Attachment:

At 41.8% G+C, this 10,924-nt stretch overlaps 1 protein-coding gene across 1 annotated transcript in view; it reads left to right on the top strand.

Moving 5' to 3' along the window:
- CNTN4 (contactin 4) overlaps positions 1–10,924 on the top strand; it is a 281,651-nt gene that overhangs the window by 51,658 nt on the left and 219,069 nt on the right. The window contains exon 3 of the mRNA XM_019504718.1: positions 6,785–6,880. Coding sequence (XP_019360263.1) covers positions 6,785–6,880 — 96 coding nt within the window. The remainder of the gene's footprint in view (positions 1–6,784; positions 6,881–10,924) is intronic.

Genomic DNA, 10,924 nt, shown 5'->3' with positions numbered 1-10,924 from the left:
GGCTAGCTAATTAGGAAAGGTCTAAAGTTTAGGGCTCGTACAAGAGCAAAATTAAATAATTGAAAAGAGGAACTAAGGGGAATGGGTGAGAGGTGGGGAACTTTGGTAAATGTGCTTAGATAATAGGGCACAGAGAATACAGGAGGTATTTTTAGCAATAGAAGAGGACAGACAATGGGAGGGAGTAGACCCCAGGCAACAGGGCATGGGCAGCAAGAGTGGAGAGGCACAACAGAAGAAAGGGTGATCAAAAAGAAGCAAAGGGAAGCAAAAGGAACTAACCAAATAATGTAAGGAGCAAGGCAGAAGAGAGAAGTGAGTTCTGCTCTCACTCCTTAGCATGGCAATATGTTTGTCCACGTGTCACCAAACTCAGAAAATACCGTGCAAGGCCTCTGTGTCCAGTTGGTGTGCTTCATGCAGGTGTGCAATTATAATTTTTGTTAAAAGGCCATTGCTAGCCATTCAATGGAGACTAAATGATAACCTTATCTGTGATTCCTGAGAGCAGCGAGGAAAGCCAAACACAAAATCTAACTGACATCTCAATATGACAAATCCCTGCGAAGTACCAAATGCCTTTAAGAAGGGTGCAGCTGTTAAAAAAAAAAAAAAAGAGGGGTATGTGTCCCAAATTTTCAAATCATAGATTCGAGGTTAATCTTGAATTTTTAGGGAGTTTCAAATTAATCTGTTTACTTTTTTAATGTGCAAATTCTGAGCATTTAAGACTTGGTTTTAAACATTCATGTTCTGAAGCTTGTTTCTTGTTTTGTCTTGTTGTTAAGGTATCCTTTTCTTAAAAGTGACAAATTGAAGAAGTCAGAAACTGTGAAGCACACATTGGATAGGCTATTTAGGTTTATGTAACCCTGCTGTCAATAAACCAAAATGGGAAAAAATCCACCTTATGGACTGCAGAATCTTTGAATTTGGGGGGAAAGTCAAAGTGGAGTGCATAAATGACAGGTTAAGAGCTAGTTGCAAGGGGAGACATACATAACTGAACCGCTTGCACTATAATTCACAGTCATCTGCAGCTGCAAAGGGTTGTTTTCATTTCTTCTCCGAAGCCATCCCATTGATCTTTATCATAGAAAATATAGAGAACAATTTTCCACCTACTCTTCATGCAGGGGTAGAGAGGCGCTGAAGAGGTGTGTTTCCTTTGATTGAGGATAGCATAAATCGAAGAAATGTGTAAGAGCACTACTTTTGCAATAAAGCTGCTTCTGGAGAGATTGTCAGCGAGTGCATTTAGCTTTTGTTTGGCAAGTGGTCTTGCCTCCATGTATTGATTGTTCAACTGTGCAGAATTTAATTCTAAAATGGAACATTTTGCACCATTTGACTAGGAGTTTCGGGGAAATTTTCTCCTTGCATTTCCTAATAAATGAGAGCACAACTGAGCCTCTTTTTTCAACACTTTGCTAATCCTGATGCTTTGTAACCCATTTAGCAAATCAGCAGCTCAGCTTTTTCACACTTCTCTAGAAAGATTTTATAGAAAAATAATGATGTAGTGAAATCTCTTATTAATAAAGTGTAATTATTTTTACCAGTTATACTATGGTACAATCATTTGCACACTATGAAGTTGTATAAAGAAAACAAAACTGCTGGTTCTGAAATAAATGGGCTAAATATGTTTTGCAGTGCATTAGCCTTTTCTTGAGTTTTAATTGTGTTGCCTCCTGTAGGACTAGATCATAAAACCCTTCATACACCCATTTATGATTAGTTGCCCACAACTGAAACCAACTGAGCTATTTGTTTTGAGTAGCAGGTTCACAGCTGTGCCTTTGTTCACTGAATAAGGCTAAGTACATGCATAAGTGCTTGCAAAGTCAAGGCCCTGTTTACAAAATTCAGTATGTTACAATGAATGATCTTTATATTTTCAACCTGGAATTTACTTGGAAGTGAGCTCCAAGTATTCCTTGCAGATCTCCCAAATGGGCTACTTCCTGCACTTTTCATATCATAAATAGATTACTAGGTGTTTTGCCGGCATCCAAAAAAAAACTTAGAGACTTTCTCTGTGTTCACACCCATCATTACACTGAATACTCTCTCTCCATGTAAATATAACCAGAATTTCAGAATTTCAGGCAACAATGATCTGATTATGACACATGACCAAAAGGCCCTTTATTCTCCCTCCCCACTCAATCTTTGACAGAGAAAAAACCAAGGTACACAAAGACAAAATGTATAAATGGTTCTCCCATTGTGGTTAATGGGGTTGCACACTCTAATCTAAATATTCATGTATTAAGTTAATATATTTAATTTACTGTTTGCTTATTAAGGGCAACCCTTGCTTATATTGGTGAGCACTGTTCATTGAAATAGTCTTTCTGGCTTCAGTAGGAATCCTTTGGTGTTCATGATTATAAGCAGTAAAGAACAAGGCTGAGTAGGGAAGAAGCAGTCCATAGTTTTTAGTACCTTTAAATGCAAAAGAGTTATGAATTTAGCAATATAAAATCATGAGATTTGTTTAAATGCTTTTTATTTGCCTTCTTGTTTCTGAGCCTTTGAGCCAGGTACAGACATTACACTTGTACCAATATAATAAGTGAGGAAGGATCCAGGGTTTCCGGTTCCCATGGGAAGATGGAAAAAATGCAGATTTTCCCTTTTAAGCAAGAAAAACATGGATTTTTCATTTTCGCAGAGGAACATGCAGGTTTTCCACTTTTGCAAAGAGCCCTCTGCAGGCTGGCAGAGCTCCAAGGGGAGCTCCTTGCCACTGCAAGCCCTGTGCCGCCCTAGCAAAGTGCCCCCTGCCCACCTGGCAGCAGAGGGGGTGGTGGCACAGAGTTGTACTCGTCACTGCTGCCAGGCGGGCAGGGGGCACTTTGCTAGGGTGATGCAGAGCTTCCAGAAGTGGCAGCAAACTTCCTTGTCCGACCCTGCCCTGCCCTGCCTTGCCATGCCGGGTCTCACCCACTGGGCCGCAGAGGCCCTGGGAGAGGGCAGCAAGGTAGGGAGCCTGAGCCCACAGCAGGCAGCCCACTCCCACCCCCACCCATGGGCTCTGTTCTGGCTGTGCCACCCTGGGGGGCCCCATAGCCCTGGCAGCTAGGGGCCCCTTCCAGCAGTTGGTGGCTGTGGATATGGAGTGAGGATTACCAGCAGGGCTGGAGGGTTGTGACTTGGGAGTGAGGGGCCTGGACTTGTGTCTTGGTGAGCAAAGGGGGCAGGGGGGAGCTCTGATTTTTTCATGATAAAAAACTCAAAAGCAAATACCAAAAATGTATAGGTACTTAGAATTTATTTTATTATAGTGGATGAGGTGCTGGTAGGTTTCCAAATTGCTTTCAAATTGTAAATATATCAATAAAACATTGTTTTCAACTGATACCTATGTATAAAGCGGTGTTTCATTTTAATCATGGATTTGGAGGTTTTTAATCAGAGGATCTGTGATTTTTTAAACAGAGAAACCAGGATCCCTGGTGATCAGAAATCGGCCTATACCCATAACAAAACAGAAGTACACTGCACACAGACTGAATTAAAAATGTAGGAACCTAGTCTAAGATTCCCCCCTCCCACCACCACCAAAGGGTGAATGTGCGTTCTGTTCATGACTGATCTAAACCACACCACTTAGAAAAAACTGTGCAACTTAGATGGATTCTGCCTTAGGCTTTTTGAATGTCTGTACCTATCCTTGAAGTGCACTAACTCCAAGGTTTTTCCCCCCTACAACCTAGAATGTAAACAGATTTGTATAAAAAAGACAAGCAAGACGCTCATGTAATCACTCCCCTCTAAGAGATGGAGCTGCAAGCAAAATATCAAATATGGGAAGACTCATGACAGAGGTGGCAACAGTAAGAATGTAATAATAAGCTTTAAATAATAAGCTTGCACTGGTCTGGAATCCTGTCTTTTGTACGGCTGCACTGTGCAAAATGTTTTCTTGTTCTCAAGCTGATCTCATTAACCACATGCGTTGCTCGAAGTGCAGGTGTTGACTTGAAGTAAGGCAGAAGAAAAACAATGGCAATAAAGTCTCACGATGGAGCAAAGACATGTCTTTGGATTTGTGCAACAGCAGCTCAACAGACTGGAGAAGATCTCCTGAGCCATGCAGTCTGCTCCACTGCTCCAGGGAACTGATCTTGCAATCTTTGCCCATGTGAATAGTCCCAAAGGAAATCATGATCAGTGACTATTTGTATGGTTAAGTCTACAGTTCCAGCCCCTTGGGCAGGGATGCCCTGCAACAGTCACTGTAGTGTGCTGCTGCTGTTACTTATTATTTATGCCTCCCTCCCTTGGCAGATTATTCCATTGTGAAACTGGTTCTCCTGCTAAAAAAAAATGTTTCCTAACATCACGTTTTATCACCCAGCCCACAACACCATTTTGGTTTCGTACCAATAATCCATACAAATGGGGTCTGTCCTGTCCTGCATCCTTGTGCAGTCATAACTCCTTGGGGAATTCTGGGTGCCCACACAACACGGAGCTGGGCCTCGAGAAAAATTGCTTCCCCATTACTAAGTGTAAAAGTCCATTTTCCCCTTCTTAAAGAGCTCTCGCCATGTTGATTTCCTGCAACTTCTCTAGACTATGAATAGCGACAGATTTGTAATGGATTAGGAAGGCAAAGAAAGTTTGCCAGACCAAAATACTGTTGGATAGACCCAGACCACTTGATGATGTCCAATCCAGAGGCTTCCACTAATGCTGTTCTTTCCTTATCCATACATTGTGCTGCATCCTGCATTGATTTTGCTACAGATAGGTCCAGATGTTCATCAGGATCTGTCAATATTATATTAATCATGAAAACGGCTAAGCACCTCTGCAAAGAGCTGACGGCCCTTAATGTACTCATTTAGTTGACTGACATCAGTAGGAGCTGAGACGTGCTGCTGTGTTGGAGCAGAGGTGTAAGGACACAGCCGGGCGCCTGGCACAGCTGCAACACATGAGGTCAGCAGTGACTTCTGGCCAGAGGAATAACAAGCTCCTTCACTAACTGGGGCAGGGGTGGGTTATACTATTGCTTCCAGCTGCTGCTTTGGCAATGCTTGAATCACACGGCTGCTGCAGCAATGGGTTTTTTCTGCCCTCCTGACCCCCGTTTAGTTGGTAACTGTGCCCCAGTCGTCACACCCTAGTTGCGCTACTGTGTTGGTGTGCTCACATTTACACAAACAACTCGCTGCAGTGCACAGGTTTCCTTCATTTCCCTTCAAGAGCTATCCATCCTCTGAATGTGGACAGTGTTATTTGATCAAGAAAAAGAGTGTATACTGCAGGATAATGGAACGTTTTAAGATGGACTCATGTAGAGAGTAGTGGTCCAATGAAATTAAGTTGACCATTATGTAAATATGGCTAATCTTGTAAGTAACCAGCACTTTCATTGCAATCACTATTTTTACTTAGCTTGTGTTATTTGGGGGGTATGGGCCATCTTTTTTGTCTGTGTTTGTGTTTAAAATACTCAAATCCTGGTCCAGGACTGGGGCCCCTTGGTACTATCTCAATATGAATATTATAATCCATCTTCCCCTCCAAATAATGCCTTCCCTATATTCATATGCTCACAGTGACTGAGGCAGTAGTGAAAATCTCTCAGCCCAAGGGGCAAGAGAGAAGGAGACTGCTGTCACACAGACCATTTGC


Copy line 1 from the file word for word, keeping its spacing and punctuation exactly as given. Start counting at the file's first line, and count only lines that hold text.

At 41.8% G+C, this 10,924-nt stretch overlaps 1 protein-coding gene across 1 annotated transcript in view; it reads left to right on the top strand.